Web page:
Gsp Trade Agreement Countries

GSP promotes American values. In addition to promoting economic opportunities in developing countries, the GSP programme also supports the progress made by beneficiary countries in developing workers` rights for their populations, enforcing intellectual property rights and supporting the rule of law. As part of the annual GSP review, the USTR conducts an in-depth review of recipient countries` practices in response to petitions from interested parties. The EU continuously monitors the effective implementation of the 27 international conventions on human rights, workers` rights, environmental protection and good governance in GSP+ beneficiary countries. This monitoring includes information exchange, dialogue and visits and involves different stakeholders, including civil society. The Commission publishes every two years a report on the implementation of the GSP on the progress made by the GSP+ beneficiary countries in implementing the 27 international conventions. The Generalized System of Preferences (GSP), established in 1971 under the auspices of UNCTAD, has contributed over the years to creating a favourable trading environment for developing countries. The following 13 countries grant preferences for GSP: Australia, Belarus, Canada, the European Union, Iceland, Japan, Kazakhstan, New Zealand, Norway, the Russian Federation, Switzerland, Turkey and the United States of America. Nearly 50 years ago, the United Nations Conference on Trade and Development called on industrialized countries to help developing countries integrate into the world economy.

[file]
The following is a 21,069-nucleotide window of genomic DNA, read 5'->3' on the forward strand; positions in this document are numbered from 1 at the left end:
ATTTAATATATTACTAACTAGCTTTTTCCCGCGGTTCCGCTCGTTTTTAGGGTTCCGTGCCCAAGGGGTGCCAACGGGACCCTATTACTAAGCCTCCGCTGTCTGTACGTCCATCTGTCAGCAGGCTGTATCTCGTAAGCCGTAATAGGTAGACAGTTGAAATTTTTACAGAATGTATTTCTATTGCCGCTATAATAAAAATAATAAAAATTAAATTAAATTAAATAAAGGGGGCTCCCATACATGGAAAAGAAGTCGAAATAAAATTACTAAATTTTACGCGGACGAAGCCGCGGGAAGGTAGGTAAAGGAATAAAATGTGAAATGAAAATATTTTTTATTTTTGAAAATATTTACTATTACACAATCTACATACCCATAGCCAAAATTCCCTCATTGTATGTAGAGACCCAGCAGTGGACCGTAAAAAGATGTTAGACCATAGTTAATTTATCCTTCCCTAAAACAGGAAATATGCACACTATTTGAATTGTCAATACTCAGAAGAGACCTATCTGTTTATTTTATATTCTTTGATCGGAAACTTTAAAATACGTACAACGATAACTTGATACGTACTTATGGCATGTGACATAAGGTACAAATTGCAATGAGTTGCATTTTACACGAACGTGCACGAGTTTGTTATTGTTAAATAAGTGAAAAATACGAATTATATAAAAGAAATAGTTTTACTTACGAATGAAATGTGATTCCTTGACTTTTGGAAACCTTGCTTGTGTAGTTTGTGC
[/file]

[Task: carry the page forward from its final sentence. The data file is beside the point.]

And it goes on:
The Generalised System of Preferences (GSP) has been set up and a dozen countries now have GSP mechanisms. U.S. preferential trade programs such as the Generalized System of Preferences (GSP) offer many of the world`s poorest countries the opportunity to use trade to grow their economies and lift themselves out of poverty. The GSP is the largest and oldest of the US trade preferences. The GSP, introduced by the Trade Act 1974, promotes economic development by removing tariffs on thousands of products when imported from one of the 119 designated beneficiary countries and territories. The GSP guide contains basic information about the program. In 1971, GATT followed UNCTAD`s lead and granted two exemptions to the most general remuneration scheme, which allowed for the granting of tariff preferences to products from developing countries. Both waivers were limited to ten years.